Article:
After the hearing

Can the abuser have a gun?

Once you get a protection order, there may be laws that prohibit the respondent from having a gun in his/her possession.  There are a few places where you can find this information:

  • first, read the questions on this page to see if judges in Minnesota have to power to remove guns as part of a temporary or final order;
  • second, go to our State Gun Laws section to read about your state’s specific gun-related laws; and
  • third you can read our Federal Gun Laws section to understand the federal laws that apply to all states.

You can read more about keeping an abuser from accessing guns on the National Domestic Violence and Firearms Resource Center’s website

What will happen to the abuser's firearms if the judge includes a firearm restriction in my order for protection?

If the judge orders that the abuser’s firearms be removed for the reasons explained in How can an order for protection help me?, there are two ways that the firearms can be taken away.  First, if the judge believes that there is evidence that the abuser poses an immediate risk of causing you or another person substantial bodily harm, the judge must order the local law enforcement agency take immediate possession of all firearms in the abuser’s possession.1  If the judge does not believe there is an immediate risk, the abuser will have three business days to transfer the firearms to a federally licensed firearms dealer, a law enforcement agency, or a third party who may lawfully receive them (as long as the third party does not live with the abuser).2  The third party may be held criminally and civilly responsible if the abuser is able to access the firearm while it is in the custody of the third party.  Then, the abuser must file proof of the transfer with the court within two business days of the transfer.3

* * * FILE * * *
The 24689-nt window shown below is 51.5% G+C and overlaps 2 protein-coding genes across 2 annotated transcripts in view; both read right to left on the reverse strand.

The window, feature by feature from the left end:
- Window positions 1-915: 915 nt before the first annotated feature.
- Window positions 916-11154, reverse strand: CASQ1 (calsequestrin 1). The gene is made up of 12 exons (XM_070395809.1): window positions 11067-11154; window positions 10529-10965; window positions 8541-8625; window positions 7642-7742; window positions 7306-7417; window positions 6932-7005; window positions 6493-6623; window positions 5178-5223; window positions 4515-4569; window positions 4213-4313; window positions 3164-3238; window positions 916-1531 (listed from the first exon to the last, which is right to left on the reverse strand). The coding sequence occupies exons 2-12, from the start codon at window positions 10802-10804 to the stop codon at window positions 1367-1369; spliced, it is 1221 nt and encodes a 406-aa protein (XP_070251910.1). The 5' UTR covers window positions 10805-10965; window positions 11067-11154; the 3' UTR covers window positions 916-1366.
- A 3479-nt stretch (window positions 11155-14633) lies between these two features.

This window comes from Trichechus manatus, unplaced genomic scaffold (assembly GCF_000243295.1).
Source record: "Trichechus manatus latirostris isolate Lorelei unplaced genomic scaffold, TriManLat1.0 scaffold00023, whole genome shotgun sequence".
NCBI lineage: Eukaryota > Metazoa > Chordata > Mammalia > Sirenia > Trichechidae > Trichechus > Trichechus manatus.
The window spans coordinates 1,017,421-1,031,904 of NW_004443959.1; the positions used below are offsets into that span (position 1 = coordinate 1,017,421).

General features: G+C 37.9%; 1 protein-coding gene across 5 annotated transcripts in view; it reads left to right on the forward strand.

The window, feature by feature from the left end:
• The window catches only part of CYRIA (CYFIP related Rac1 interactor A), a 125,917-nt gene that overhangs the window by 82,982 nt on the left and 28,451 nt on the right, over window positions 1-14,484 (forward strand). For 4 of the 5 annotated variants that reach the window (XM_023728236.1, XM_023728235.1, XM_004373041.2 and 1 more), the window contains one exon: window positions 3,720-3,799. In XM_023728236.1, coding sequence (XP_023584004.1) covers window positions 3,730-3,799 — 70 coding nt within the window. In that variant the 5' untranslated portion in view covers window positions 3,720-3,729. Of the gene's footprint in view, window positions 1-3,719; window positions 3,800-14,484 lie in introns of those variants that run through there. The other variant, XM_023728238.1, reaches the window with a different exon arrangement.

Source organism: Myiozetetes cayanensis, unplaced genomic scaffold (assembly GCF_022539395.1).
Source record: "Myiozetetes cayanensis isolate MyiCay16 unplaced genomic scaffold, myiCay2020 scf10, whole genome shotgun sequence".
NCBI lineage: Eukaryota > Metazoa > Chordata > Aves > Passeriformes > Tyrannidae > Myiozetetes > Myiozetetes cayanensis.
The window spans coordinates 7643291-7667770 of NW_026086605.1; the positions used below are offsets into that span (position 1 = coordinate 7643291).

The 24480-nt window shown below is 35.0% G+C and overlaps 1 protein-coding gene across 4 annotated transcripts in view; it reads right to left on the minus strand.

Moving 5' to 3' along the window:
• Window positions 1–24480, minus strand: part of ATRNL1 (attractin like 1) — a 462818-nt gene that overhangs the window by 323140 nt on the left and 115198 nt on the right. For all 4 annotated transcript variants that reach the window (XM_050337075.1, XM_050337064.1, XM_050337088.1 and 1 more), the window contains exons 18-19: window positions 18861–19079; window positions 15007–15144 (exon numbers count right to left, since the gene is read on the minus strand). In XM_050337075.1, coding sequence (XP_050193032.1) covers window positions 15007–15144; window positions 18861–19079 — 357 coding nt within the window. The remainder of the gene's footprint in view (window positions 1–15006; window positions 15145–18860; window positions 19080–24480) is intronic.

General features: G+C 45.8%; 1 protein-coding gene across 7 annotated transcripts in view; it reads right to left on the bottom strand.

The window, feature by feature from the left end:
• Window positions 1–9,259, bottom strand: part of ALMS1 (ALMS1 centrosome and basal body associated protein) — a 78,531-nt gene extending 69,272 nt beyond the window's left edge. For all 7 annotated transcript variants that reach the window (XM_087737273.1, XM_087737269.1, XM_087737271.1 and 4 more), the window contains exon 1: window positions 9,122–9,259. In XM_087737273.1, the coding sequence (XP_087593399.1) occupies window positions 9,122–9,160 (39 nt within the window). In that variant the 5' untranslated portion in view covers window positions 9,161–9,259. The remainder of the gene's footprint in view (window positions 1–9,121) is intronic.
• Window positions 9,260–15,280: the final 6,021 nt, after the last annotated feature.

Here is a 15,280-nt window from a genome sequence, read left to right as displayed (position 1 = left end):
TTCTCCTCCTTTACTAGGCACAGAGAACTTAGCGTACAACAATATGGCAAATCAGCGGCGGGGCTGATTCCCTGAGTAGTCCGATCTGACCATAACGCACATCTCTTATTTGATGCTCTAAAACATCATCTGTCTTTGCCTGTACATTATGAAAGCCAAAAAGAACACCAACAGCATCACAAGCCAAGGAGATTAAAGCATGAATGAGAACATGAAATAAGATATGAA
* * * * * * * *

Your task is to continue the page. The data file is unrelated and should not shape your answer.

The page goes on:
1 Minn. Stat. § 518B.01(6)(i)
2 Minn. Stat. § 518B.01(6)(g)
3 Minn. Stat. § 518B.01(6)(h)

What should I do when I leave the courthouse?

Here are some ideas for things that you may want to do when leaving court – you will have to decide which ones work for you:

  • Make several copies of the order for protection as soon as possible.
  • Keep a copy of the order with you at all times.
  • Leave copies of the order at your work place, at your home, at the children’s school or daycare, in your car, with a sympathetic neighbor, and so on.